The Ostrich Approach

My view has not changed that the risk this week for the market is to the downside. I wanted to take a step back and look at the bigger picture this morning.

The economy has a cyclical head of steam led by improved consumer confidence and strong cash flow by corporations. Generally, it would be too early to look for a turn less than two years into a cyclical recovery. However, many of the imbalances of the last recovery were swept under the rug instead of being dealt with during the last recession. As such there is a greater than average chance that one of these imbalances might come back to haunt us and derail the recovery.

I believe that inflation is the greatest threat to the recovery, as governments seem inclined to paper all of the other imbalances. Food prices are rising, oil prices are rising, prices of goods coming from China and other emerging market countries are rising and we are still early in the recovery. In a finance driven economy much higher interest rates would be a death knell.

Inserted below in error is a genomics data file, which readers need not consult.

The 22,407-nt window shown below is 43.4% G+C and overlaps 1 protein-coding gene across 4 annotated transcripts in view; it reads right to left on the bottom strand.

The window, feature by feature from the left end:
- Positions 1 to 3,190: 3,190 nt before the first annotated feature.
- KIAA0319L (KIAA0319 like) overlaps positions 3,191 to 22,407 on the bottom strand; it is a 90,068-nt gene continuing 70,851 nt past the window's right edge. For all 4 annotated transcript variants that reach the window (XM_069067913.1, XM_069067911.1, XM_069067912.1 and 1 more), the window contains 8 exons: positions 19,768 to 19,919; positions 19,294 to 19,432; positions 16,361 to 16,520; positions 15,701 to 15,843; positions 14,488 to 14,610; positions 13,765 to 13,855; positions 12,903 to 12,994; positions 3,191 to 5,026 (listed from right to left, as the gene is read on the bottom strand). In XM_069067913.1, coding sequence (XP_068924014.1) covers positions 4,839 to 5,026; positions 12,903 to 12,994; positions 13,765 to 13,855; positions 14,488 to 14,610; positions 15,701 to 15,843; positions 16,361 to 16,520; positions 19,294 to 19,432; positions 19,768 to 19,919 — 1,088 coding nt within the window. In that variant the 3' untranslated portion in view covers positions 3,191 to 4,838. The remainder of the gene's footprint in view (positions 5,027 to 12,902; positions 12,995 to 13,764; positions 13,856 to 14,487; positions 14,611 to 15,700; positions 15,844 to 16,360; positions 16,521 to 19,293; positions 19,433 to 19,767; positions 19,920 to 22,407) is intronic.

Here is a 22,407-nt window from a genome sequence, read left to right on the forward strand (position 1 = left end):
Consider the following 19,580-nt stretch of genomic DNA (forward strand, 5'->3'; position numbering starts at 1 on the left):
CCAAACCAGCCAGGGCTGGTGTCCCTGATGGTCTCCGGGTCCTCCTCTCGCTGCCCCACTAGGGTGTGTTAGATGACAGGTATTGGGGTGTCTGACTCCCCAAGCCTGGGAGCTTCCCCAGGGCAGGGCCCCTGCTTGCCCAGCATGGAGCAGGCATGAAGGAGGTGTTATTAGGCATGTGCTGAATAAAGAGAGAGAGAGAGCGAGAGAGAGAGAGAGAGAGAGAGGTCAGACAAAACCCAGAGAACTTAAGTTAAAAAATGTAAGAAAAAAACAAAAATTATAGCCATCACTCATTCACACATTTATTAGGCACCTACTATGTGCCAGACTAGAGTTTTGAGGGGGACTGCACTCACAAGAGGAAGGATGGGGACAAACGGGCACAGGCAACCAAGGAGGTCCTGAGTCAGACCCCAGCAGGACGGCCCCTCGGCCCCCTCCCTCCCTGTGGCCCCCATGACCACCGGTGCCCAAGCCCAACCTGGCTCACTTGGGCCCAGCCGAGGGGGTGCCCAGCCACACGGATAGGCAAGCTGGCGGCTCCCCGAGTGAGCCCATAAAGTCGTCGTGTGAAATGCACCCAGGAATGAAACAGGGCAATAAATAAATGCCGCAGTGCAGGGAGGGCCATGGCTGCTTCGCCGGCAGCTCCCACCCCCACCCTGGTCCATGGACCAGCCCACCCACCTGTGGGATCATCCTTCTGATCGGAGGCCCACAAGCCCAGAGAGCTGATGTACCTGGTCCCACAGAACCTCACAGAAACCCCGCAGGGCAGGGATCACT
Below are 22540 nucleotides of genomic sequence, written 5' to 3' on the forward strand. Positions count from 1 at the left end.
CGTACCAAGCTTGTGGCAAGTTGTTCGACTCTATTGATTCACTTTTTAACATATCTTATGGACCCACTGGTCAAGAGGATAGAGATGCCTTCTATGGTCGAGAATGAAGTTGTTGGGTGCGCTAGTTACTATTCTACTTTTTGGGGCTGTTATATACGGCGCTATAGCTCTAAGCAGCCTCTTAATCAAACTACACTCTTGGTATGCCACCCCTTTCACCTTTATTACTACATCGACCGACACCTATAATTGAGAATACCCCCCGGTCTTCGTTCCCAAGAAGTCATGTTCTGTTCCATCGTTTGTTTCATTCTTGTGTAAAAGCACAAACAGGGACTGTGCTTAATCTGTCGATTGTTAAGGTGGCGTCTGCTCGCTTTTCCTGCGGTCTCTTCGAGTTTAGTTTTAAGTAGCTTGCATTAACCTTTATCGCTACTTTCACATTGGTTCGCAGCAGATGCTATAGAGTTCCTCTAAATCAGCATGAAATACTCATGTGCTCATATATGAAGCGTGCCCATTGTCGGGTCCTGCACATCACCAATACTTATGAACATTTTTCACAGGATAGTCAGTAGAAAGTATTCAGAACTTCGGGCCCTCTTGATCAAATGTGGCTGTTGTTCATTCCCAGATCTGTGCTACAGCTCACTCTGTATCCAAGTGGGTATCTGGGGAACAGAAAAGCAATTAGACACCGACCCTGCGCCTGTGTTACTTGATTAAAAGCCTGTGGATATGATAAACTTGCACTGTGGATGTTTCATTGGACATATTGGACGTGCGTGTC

While a lot of lip service is being paid to inflation, very little action is being taken as policy makers hope it just goes away. Emerging market countries are talking tough and making symbolic moves. However, they are insisting that their currency not appreciate against the dollar. They simply cannot have it both ways. They can either fight inflation or stay pegged to the dollar and the 0% interest rate it carries, but not both. Europe is talking tough against inflation but at the same time is conducting infinite bailouts of countries and banks. How can they tighten money and conduct bailouts at the same time?

Ben Bernanke is taking the most creative approach, the ostrich approach. He is denying that there is any inflation and still fighting deflation. My understanding of economics is that when interest rates are being held too low that inflation only worsens yet that is the approach being taken by most central banks around the world.

This does not mean that the bull market is over. This problem can stay under the rug or can come out at any time. The housing bubble persisted for years before becoming a problem yet still managed to surprise everybody. The key is to not be a die hard bull or bear but to realize this risk  and be prepared for all outcomes.

2 comments:

Anonymous said...

how do u think about wage inflation vs. commodity inflation? is one worse than the other?

Tsachy Mishal said...

I see them as self reinforcing. Right now we are seeing both. While wage pressures in the US are tame, they are not in the countries where most of our goods are manufactured. Higher wages in countries like China is causing higher consumption of commodities, which further necessitates higher wages. A large percent of a Chinese workers wage goes towards commodities.